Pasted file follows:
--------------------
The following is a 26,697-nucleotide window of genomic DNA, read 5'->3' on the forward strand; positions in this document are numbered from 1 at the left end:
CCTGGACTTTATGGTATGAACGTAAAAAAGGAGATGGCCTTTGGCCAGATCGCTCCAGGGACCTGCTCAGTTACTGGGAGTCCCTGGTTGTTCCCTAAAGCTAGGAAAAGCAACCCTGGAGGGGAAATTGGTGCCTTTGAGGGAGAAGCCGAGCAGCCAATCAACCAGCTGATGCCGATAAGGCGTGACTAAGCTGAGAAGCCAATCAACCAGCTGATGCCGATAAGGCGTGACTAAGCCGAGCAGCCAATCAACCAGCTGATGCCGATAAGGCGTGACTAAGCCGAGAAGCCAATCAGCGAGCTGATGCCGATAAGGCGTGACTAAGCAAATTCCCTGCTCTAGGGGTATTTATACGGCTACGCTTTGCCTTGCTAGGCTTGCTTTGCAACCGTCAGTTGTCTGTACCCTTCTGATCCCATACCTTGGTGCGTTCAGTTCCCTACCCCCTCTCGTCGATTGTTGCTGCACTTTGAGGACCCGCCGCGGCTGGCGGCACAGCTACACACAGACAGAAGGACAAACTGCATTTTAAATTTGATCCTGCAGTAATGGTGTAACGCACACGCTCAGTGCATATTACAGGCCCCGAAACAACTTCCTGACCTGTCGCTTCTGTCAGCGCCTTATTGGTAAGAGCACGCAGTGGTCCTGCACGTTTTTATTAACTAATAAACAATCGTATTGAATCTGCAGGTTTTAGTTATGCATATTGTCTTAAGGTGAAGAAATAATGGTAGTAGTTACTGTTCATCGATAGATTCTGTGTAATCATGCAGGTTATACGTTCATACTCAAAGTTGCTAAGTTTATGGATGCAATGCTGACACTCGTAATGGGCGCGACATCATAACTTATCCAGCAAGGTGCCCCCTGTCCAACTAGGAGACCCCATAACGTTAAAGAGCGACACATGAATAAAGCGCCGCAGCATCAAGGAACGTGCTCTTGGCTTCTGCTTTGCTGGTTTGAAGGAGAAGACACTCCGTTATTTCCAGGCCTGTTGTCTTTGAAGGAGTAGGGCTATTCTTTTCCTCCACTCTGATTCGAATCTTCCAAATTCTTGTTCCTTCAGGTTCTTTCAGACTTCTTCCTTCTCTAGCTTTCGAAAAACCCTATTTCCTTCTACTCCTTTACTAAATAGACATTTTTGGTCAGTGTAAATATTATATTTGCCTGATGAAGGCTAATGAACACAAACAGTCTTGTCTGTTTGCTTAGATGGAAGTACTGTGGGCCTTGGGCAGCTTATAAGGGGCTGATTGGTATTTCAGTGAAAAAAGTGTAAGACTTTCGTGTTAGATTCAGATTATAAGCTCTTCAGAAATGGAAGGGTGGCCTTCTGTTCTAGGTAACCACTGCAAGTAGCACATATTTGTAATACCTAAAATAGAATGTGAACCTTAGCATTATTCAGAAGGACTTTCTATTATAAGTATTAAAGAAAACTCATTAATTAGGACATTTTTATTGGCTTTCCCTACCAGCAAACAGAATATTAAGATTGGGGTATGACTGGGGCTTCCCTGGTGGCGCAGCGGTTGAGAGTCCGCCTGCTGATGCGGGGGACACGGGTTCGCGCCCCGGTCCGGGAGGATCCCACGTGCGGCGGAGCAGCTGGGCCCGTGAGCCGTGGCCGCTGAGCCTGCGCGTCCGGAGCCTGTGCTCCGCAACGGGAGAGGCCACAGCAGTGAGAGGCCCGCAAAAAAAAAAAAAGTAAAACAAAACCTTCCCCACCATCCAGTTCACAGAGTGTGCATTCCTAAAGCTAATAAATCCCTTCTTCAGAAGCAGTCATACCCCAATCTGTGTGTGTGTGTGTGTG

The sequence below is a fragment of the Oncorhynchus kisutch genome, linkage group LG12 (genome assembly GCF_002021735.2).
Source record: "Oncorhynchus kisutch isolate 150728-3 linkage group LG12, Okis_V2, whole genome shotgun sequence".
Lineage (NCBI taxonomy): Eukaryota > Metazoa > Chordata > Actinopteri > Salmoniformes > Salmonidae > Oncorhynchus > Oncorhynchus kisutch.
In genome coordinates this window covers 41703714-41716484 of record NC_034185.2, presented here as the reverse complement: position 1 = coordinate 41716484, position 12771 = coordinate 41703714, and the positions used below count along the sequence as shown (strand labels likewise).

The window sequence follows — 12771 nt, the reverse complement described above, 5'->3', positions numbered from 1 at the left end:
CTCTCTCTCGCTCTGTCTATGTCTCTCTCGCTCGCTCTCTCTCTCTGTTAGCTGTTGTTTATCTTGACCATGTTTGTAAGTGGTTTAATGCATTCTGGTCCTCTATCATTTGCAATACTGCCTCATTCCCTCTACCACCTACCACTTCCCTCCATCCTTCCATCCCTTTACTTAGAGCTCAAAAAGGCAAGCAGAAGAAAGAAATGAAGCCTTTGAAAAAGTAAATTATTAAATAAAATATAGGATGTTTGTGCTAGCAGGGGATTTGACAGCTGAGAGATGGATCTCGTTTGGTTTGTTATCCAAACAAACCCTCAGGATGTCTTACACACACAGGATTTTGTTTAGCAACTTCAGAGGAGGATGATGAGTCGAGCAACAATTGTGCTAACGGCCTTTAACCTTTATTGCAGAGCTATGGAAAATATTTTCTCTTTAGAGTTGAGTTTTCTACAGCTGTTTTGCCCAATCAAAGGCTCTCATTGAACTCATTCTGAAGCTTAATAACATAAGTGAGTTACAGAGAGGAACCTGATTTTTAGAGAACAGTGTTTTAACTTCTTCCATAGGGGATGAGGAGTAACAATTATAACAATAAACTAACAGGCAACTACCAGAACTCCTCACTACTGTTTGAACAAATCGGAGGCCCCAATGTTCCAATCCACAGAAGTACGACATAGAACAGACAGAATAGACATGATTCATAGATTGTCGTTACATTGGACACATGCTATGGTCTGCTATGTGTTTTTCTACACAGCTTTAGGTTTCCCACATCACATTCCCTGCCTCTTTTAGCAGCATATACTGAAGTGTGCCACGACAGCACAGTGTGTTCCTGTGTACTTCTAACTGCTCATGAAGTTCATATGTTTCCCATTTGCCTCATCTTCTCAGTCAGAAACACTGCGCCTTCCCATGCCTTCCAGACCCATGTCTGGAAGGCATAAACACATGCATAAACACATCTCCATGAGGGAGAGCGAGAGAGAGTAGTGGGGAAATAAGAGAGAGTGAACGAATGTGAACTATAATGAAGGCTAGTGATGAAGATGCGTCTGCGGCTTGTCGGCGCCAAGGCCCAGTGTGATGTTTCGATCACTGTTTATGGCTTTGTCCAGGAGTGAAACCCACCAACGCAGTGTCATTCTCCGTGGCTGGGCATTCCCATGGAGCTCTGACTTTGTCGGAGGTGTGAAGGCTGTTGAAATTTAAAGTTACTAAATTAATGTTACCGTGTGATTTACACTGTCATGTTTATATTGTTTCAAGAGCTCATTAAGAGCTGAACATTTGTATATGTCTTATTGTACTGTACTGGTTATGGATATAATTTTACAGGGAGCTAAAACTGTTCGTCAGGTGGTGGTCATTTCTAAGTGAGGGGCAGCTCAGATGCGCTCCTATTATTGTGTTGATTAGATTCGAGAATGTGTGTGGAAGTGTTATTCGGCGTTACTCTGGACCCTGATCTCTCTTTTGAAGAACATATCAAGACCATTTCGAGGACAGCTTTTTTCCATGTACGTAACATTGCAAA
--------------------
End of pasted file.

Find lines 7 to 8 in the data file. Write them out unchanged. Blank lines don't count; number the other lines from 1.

The window sequence follows — 12771 nt, the reverse complement described above, 5'->3', positions numbered from 1 at the left end:
CTCTCTCTCGCTCTGTCTATGTCTCTCTCGCTCGCTCTCTCTCTCTGTTAGCTGTTGTTTATCTTGACCATGTTTGTAAGTGGTTTAATGCATTCTGGTCCTCTATCATTTGCAATACTGCCTCATTCCCTCTACCACCTACCACTTCCCTCCATCCTTCCATCCCTTTACTTAGAGCTCAAAAAGGCAAGCAGAAGAAAGAAATGAAGCCTTTGAAAAAGTAAATTATTAAATAAAATATAGGATGTTTGTGCTAGCAGGGGATTTGACAGCTGAGAGATGGATCTCGTTTGGTTTGTTATCCAAACAAACCCTCAGGATGTCTTACACACACAGGATTTTGTTTAGCAACTTCAGAGGAGGATGATGAGTCGAGCAACAATTGTGCTAACGGCCTTTAACCTTTATTGCAGAGCTATGGAAAATATTTTCTCTTTAGAGTTGAGTTTTCTACAGCTGTTTTGCCCAATCAAAGGCTCTCATTGAACTCATTCTGAAGCTTAATAACATAAGTGAGTTACAGAGAGGAACCTGATTTTTAGAGAACAGTGTTTTAACTTCTTCCATAGGGGATGAGGAGTAACAATTATAACAATAAACTAACAGGCAACTACCAGAACTCCTCACTACTGTTTGAACAAATCGGAGGCCCCAATGTTCCAATCCACAGAAGTACGACATAGAACAGACAGAATAGACATGATTCATAGATTGTCGTTACATTGGACACATGCTATGGTCTGCTATGTGTTTTTCTACACAGCTTTAGGTTTCCCACATCACATTCCCTGCCTCTTTTAGCAGCATATACTGAAGTGTGCCACGACAGCACAGTGTGTTCCTGTGTACTTCTAACTGCTCATGAAGTTCATATGTTTCCCATTTGCCTCATCTTCTCAGTCAGAAACACTGCGCCTTCCCATGCCTTCCAGACCCATGTCTGGAAGGCATAAACACATGCATAAACACATCTCCATGAGGGAGAGCGAGAGAGAGTAGTGGGGAAATAAGAGAGAGTGAACGAATGTGAACTATAATGAAGGCTAGTGATGAAGATGCGTCTGCGGCTTGTCGGCGCCAAGGCCCAGTGTGATGTTTCGATCACTGTTTATGGCTTTGTCCAGGAGTGAAACCCACCAACGCAGTGTCATTCTCCGTGGCTGGGCATTCCCATGGAGCTCTGACTTTGTCGGAGGTGTGAAGGCTGTTGAAATTTAAAGTTACTAAATTAATGTTACCGTGTGATTTACACTGTCATGTTTATATTGTTTCAAGAGCTCATTAAGAGCTGAACATTTGTATATGTCTTATTGTACTGTACTGGTTATGGATATAATTTTACAGGGAGCTAAAACTGTTCGTCAGGTGGTGGTCATTTCTAAGTGAGGGGCAGCTCAGATGCGCTCCTATTATTGTGTTGATTAGATTCGAGAATGTGTGTGGAAGTGTTATTCGGCGTTACTCTGGACCCTGATCTCTCTTTTGAAGAACATATCAAGACCATTTCGAGGACAGCTTTTTTCCATGTACGTAACATTGCAAA